Singapore Calls for Proposals for Methanol Bunker Network by 2025
The Maritime and Port Authority of Singapore (MPA) is taking steps to further build out the infrastructure required to support the widespread adoption of methanol as a marine fuel. Today they released a call for proposals for the implementation of end-to-end methanol bunkering solutions following the launch of the port’s first dedicated methanol bunker vessel and efforts to develop the protocols for the new fuel.
In launching the effort to obtain proposals for the bunkering operations, the MPA cites the expected delivery of newly-built methanol-capable vessels in the coming years. The container segment has been moving forward aggressively with orders for dual-fuel methanol-capable vessels. While LNG remains the most favored option, experts have predicted that methanol will overtake other options due to its increasing availability and the planned production of green methanol, as well as the relative ease in handling the fuel versus LNG or ammonia.
The MPA highlights that its call for proposals comes after the recent completion of the world’s first ship-to-containership methanol bunkering operation on July 27, 2023, in Singapore for the Laura Maersk. While Singapore has long been a hub for Asia and the largest bunkering port, Maersk however has selected a route for its first new methanol dual-fuel containership that does not include Singapore. X-Press Feeders also announced plans for its first feeder network with its currently under-construction methanol-capable vessels focusing on Scandinavia and the Baltic.
To ensure a resilient supply of methanol to meet the international bunkering needs in the Port of Singapore, the MPA is inviting interested parties to submit proposals for the supply of methanol as a marine bunker fuel.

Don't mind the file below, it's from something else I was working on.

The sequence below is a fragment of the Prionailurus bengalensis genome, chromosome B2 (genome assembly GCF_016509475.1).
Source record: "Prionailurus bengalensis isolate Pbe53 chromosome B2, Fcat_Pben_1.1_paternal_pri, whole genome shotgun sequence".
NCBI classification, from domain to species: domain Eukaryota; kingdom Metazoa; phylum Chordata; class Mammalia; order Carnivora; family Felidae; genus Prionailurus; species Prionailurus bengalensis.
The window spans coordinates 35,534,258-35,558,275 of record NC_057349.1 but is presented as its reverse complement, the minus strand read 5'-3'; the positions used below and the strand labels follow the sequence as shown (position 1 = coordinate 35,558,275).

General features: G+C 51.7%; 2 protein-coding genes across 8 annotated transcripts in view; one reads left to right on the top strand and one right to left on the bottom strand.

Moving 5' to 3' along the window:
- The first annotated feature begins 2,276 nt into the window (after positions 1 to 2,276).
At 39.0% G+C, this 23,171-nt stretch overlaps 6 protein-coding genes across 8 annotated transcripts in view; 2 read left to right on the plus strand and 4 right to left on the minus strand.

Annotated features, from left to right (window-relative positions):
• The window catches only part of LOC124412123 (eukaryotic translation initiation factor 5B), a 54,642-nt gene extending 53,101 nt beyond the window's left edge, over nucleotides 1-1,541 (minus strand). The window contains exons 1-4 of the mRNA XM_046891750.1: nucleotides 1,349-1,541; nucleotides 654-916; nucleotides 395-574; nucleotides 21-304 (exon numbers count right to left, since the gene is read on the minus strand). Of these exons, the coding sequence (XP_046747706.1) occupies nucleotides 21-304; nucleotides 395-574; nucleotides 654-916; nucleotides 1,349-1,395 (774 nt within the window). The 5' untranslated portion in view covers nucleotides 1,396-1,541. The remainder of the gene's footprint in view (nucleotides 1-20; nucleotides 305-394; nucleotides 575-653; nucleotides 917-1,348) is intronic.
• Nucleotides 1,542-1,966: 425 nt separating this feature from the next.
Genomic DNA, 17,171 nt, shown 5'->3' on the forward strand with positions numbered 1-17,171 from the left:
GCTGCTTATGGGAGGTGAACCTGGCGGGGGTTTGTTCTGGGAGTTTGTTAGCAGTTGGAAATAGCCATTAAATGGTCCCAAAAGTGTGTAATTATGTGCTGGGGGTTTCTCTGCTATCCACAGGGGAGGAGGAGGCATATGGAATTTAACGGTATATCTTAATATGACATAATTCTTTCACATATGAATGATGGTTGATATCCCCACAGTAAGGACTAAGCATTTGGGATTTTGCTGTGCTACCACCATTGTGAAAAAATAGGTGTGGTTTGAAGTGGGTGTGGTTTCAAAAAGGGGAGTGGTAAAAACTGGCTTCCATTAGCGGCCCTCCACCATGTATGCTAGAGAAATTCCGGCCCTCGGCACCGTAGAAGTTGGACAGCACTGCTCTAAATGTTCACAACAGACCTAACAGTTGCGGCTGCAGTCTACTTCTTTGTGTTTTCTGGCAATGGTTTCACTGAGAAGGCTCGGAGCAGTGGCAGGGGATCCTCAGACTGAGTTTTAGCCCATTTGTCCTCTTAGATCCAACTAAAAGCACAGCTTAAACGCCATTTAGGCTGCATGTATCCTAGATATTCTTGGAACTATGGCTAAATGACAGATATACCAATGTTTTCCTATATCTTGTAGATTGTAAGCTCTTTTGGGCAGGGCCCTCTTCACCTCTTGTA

The effort focuses on the methanol supply sources, the model for a methanol bunkering operation at a commercial scale in Singapore, and the alternatives for the physical transfer of methanol. Proposals are due by the end of February 2024, and the MPA reports it will assess the viability of various solutions received, which will also inform and shape the development of MPA’s methanol bunkering licensing framework.
The is also working with industry partners to study methanol supplies, infrastructure requirements such as terminal facilities and methanol-carrying bunker tankers, seafarers training, and bunkering standards, as part of the broader effort to operationalize methanol bunkering and supply methanol at scale in the Port of Singapore.
The goal is to have a commercial-scale methanol bunkering infrastructure in place by 2025 to support the emerging fleet of vessels and to maintain Singapore’s role as a leader in bunkering.